Seasonally adjusted results:
April: +E1.4 billion
MNI survey median: +E1.8 billion
MNI survey range: +E0.3 bln to +E3.0 bln
March: E0.0 bln (revised from +E0.6 bln)
February: +E2.4 bln (revised from +E3.4 bln)
January: +E0.9 bln (revised from +E1.9 bln)
December: +E3.0 bln (revised from +E2.7 bln)
November: +E3.6 bln (unrevised)
Non-seasonally adjusted results:
April: +E1.8 billion
March: +E4.5 bln (unrevised)
February: +E2.5 bln (revised from +E2.4 bln)
January: -E9.1 bln (revised from -E9.0 bln)
December: +E4.1 bln (revised from +E3.9 bln)
November: +E3.9 bln (unrevised)
FRANKFURT (MNI) – The Eurozone’s trade surplus widened in April as
the decline in imports outpaced that of exports, Eurostat reported on
However, the surplus did not grow as much as had been generally
Exports fell 2.4% m/m, while imports slipped 3.5%, leaving the
trade balance at +E1.4 billion. The median forecast in a survey of
analysts conducted by Market News International was +E1.8 billion.
With both exports and imports having posted notable jumps just one
month prior (exports +9.8%, imports +12.2%), April’s figures are more
likely a correction than a trend reversal.
Without adjusting for seasonal variations, the trade balance was in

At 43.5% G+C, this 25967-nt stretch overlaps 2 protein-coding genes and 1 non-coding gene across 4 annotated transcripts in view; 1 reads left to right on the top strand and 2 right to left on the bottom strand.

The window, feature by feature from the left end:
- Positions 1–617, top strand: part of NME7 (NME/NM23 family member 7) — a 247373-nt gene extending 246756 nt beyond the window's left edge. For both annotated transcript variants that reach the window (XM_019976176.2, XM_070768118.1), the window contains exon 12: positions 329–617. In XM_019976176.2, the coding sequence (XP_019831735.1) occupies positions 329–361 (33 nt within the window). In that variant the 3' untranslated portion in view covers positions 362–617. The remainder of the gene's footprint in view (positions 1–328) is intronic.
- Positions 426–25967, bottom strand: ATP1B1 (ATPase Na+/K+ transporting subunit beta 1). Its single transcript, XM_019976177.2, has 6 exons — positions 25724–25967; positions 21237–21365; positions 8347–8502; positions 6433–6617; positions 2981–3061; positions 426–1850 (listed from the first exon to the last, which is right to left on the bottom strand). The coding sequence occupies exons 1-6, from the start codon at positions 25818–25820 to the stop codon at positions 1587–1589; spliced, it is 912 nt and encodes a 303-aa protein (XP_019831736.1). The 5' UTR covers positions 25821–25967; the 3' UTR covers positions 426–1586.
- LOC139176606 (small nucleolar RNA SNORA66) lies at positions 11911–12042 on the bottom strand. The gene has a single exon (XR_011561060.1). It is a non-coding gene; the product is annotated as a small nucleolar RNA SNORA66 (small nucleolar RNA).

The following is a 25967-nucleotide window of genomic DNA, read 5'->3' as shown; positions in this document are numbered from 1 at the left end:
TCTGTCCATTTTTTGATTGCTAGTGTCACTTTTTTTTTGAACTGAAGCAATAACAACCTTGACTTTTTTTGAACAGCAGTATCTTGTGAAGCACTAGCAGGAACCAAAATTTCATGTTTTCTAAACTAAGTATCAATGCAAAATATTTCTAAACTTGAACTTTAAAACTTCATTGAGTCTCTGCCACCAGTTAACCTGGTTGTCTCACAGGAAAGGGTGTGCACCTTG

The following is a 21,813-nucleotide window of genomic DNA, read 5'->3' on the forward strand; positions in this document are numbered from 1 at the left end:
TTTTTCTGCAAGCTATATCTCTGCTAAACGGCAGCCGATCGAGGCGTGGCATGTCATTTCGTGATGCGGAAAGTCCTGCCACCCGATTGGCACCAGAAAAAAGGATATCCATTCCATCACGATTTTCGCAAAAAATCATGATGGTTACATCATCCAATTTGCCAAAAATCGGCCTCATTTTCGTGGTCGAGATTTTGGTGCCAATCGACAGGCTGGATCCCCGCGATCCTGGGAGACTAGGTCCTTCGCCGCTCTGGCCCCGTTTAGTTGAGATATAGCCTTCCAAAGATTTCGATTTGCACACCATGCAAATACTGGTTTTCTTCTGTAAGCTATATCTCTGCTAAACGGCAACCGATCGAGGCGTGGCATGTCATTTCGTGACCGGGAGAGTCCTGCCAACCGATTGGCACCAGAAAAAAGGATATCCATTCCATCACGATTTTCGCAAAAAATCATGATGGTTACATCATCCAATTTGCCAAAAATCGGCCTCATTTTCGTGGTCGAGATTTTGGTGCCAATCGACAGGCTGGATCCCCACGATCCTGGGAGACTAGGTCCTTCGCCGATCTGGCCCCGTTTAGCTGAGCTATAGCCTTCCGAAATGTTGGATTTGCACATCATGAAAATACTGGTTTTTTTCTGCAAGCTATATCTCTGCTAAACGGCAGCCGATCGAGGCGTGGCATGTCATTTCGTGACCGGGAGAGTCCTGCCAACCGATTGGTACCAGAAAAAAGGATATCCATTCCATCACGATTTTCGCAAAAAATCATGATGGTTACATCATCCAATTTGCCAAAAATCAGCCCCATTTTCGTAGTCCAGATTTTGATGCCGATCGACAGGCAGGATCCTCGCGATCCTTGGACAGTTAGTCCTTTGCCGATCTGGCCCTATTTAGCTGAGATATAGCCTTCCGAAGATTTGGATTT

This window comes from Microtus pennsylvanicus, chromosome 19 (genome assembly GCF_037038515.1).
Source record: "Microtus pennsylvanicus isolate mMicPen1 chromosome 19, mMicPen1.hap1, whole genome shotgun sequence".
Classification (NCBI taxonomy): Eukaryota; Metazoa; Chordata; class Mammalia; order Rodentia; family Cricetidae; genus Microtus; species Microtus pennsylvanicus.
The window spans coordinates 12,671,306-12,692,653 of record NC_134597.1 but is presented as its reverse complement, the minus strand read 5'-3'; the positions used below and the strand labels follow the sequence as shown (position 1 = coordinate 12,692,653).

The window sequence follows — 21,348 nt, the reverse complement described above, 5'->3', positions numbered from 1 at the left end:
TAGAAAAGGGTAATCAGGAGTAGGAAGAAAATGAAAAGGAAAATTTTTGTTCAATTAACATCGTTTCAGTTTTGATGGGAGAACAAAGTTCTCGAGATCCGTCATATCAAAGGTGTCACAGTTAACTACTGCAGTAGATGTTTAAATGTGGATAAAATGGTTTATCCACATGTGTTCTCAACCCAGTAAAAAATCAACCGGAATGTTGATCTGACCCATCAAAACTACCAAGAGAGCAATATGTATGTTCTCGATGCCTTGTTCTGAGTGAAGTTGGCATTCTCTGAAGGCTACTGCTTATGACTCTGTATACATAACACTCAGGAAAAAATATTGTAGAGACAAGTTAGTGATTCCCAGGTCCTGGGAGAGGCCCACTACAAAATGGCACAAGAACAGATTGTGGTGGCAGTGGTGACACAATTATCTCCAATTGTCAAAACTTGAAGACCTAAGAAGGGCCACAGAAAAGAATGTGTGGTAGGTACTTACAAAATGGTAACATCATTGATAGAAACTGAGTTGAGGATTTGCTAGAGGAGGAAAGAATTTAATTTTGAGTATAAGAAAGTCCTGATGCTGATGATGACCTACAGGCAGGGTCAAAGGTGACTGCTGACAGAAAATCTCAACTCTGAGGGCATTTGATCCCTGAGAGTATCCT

surplus by E1.8 billion, down from March’s +E4.5 billion level.
As a result of both the weak euro and improving global conditions,
new export orders continued to gain strength in May with expansion at
near 10-year highs, offsetting sluggish domestic demand, Markit
Economics’ purchasing managers index (PMI) showed.
Firms polled by the European Commission also reported further
improvement in new export orders, while a growing majority of
manufacturers saw export volumes trending upwards in the near term.
While the euro’s recent depreciation has benefited exporters by
making their products more competitive in international markets, imports
appear relatively unaffected by the weak currency.
With the exception of a brief decline in February, Eurozone imports
of goods have steadily increased since July, the European Central Bank
reported. However, with imports often used as inputs for goods to be
exported, the increase may simply be due to growing foreign demand
rather than strengthening demand at home.
In Germany, foreign orders surged in April, boosted by a 5.5%
increase in demand from outside the Eurozone, the Economics Ministry
reported earlier this month. With the Ifo institute noting further
improvement in firms’ export expectations in May, export growth is
likely to remain strong in the near term.
French manufacturers also revised up their assessment of foreign
demand in May, INSEE noted. However, the most recent rebound was not
enough to completely undue April’s strong decline, leaving the indicator
still well below the series average.
While unchanged in May and still slightly below the long-run
average, Italian manufacturers’ confidence regarding foreign orders
remains at its highest level since October 2008, ISAE reported.
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